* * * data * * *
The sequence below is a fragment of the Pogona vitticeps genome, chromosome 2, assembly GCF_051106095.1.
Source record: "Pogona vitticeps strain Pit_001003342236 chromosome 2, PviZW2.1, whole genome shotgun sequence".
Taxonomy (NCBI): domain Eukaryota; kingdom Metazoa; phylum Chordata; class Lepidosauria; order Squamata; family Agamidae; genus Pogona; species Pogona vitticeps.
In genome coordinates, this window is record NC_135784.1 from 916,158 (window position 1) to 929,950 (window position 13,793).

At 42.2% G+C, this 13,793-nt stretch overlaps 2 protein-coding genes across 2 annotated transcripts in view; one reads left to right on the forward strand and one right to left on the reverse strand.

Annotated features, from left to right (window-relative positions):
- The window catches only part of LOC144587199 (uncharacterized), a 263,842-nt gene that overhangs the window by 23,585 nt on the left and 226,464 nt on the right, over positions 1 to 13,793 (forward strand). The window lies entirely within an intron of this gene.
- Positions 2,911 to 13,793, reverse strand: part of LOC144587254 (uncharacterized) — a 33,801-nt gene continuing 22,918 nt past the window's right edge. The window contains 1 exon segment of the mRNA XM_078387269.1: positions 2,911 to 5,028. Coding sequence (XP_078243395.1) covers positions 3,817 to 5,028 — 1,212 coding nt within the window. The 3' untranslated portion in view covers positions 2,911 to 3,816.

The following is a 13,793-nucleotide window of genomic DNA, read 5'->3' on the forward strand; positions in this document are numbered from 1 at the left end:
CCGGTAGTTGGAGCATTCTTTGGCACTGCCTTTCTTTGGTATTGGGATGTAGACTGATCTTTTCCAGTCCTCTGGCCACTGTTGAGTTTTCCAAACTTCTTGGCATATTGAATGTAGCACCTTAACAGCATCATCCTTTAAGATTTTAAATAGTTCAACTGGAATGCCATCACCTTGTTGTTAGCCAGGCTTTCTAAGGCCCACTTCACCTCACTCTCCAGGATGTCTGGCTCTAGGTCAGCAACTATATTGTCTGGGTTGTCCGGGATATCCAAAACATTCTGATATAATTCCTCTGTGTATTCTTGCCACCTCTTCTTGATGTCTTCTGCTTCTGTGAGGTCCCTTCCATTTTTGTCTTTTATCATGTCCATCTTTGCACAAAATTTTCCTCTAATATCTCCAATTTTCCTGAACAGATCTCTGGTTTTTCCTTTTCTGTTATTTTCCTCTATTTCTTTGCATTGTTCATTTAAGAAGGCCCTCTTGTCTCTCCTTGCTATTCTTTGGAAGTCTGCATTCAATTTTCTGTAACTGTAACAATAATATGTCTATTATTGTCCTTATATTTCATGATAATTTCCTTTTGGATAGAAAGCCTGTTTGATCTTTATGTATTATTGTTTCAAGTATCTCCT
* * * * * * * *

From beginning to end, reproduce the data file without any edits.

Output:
The sequence below is a fragment of the Pogona vitticeps genome, chromosome 2, assembly GCF_051106095.1.
Source record: "Pogona vitticeps strain Pit_001003342236 chromosome 2, PviZW2.1, whole genome shotgun sequence".
Taxonomy (NCBI): domain Eukaryota; kingdom Metazoa; phylum Chordata; class Lepidosauria; order Squamata; family Agamidae; genus Pogona; species Pogona vitticeps.
In genome coordinates, this window is record NC_135784.1 from 916,158 (window position 1) to 929,950 (window position 13,793).

At 42.2% G+C, this 13,793-nt stretch overlaps 2 protein-coding genes across 2 annotated transcripts in view; one reads left to right on the forward strand and one right to left on the reverse strand.

Annotated features, from left to right (window-relative positions):
- The window catches only part of LOC144587199 (uncharacterized), a 263,842-nt gene that overhangs the window by 23,585 nt on the left and 226,464 nt on the right, over positions 1 to 13,793 (forward strand). The window lies entirely within an intron of this gene.
- Positions 2,911 to 13,793, reverse strand: part of LOC144587254 (uncharacterized) — a 33,801-nt gene continuing 22,918 nt past the window's right edge. The window contains 1 exon segment of the mRNA XM_078387269.1: positions 2,911 to 5,028. Coding sequence (XP_078243395.1) covers positions 3,817 to 5,028 — 1,212 coding nt within the window. The 3' untranslated portion in view covers positions 2,911 to 3,816.

The following is a 13,793-nucleotide window of genomic DNA, read 5'->3' on the forward strand; positions in this document are numbered from 1 at the left end:
CCGGTAGTTGGAGCATTCTTTGGCACTGCCTTTCTTTGGTATTGGGATGTAGACTGATCTTTTCCAGTCCTCTGGCCACTGTTGAGTTTTCCAAACTTCTTGGCATATTGAATGTAGCACCTTAACAGCATCATCCTTTAAGATTTTAAATAGTTCAACTGGAATGCCATCACCTTGTTGTTAGCCAGGCTTTCTAAGGCCCACTTCACCTCACTCTCCAGGATGTCTGGCTCTAGGTCAGCAACTATATTGTCTGGGTTGTCCGGGATATCCAAAACATTCTGATATAATTCCTCTGTGTATTCTTGCCACCTCTTCTTGATGTCTTCTGCTTCTGTGAGGTCCCTTCCATTTTTGTCTTTTATCATGTCCATCTTTGCACAAAATTTTCCTCTAATATCTCCAATTTTCCTGAACAGATCTCTGGTTTTTCCTTTTCTGTTATTTTCCTCTATTTCTTTGCATTGTTCATTTAAGAAGGCCCTCTTGTCTCTCCTTGCTATTCTTTGGAAGTCTGCATTCAATTTTCTGTAACTGTAACAATAATATGTCTATTATTGTCCTTATATTTCATGATAATTTCCTTTTGGATAGAAAGCCTGTTTGATCTTTATGTATTATTGTTTCAAGTATCTCCT